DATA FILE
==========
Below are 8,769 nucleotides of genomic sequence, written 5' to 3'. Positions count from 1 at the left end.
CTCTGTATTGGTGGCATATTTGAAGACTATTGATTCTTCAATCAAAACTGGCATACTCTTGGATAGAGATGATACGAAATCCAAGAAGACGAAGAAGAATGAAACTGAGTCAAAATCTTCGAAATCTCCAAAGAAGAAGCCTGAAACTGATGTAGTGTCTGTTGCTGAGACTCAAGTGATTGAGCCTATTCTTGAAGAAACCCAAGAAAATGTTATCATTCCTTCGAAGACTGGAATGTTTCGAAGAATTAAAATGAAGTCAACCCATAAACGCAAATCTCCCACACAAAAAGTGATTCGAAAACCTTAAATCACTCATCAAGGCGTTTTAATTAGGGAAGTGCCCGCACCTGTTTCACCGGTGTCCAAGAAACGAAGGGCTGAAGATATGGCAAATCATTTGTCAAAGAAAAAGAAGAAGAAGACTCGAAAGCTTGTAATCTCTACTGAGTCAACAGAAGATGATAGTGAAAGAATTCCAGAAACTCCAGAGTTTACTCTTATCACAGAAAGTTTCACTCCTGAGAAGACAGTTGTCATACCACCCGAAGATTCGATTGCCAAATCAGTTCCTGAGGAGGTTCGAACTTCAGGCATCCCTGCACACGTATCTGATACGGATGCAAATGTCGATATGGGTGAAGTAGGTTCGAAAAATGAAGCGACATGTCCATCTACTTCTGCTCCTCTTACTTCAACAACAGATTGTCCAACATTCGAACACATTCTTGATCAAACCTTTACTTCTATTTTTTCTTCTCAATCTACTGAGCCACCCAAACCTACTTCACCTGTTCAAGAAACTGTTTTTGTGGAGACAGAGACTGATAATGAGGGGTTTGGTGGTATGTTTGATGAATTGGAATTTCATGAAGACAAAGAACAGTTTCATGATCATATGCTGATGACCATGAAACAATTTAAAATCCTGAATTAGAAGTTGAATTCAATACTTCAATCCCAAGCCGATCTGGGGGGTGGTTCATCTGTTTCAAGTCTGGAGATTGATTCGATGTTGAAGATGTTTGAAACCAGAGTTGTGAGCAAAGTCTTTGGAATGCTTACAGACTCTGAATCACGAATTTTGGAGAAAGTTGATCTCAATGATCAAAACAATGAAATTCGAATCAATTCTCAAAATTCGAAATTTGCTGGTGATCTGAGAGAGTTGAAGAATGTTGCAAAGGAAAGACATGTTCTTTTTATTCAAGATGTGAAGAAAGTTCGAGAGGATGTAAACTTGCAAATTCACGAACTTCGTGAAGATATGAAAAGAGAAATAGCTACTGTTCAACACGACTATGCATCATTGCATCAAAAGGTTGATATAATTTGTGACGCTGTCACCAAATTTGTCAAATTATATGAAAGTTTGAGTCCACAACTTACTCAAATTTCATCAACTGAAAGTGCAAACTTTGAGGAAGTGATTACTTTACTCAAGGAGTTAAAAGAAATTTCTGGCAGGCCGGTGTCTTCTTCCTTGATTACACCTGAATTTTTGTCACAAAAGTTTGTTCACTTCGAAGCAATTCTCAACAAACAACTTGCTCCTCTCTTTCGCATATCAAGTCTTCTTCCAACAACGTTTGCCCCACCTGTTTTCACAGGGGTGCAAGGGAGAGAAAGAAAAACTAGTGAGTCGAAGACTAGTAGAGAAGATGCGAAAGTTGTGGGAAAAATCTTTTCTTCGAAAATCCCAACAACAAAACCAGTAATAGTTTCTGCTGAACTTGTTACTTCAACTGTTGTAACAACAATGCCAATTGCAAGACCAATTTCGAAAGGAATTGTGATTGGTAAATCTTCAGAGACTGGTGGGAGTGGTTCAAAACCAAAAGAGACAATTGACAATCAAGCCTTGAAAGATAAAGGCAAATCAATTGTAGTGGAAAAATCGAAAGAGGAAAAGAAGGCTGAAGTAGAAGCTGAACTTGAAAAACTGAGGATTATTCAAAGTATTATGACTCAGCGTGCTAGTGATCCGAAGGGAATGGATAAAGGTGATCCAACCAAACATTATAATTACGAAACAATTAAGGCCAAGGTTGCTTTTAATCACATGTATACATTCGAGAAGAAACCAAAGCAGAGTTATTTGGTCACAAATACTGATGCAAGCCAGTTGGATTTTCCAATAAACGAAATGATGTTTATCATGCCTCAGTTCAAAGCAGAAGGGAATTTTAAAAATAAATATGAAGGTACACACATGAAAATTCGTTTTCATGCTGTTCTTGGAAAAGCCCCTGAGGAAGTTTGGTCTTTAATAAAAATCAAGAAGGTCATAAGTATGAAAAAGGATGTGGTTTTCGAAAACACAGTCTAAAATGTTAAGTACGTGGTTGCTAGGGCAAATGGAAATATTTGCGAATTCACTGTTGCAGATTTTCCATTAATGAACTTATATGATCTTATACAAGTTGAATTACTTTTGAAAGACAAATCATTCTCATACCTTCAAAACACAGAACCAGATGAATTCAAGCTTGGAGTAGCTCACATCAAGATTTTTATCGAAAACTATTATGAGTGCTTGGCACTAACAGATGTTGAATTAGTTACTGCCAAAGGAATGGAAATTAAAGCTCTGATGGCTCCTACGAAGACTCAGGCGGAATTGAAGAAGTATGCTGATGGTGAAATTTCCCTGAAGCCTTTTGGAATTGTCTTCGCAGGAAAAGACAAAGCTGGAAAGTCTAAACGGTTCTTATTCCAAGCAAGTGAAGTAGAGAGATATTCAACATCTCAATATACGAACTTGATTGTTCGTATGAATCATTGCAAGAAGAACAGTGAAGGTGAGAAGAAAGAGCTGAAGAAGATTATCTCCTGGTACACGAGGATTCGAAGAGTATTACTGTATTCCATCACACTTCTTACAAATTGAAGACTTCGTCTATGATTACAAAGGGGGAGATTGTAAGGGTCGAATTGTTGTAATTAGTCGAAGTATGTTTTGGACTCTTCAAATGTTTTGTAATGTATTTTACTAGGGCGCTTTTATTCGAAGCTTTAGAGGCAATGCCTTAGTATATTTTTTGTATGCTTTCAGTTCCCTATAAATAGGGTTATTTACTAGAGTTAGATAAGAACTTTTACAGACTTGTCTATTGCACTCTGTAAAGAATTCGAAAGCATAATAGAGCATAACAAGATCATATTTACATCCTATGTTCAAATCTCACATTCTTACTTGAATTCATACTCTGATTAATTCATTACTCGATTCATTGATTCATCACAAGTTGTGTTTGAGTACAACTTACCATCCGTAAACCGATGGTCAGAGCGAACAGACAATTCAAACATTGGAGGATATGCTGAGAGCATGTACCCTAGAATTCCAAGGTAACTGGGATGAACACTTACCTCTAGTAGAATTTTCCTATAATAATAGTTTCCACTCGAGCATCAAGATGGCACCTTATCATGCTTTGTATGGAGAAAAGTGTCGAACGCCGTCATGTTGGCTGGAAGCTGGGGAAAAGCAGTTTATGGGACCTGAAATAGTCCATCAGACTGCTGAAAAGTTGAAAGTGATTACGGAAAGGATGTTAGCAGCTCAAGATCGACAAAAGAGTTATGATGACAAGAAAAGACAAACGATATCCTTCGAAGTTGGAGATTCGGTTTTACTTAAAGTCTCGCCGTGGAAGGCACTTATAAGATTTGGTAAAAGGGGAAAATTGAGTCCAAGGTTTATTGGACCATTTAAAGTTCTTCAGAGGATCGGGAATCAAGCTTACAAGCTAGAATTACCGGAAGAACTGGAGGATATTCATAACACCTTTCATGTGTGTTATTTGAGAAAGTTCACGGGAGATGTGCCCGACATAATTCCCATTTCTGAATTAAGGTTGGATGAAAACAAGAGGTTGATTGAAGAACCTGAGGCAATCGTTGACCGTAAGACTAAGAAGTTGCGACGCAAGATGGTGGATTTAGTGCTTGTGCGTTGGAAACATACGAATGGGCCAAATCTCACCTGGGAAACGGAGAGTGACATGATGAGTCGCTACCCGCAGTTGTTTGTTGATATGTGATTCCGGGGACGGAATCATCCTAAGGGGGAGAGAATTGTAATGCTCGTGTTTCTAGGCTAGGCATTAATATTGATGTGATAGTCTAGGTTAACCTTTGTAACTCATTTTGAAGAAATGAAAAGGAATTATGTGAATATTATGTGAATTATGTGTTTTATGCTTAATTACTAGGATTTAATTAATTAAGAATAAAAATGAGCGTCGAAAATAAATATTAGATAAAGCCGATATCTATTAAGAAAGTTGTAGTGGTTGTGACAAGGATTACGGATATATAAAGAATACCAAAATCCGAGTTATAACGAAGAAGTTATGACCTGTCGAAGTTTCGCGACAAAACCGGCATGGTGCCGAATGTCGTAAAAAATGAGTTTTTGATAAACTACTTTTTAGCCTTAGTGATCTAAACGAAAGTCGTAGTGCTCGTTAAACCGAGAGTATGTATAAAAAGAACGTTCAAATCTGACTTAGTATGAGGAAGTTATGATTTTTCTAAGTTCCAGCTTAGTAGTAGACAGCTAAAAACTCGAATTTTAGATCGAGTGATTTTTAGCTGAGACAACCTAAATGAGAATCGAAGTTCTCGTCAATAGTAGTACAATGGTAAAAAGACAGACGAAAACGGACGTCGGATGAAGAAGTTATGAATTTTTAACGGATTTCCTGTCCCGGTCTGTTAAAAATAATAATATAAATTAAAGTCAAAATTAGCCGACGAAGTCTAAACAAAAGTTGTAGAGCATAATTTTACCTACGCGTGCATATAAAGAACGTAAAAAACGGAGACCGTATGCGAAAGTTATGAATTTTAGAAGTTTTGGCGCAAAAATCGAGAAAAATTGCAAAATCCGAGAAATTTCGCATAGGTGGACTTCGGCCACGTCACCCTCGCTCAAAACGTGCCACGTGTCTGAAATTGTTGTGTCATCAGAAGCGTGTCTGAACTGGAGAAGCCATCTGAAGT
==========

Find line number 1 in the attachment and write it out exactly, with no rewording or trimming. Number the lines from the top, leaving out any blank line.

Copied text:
Below are 8,769 nucleotides of genomic sequence, written 5' to 3'. Positions count from 1 at the left end.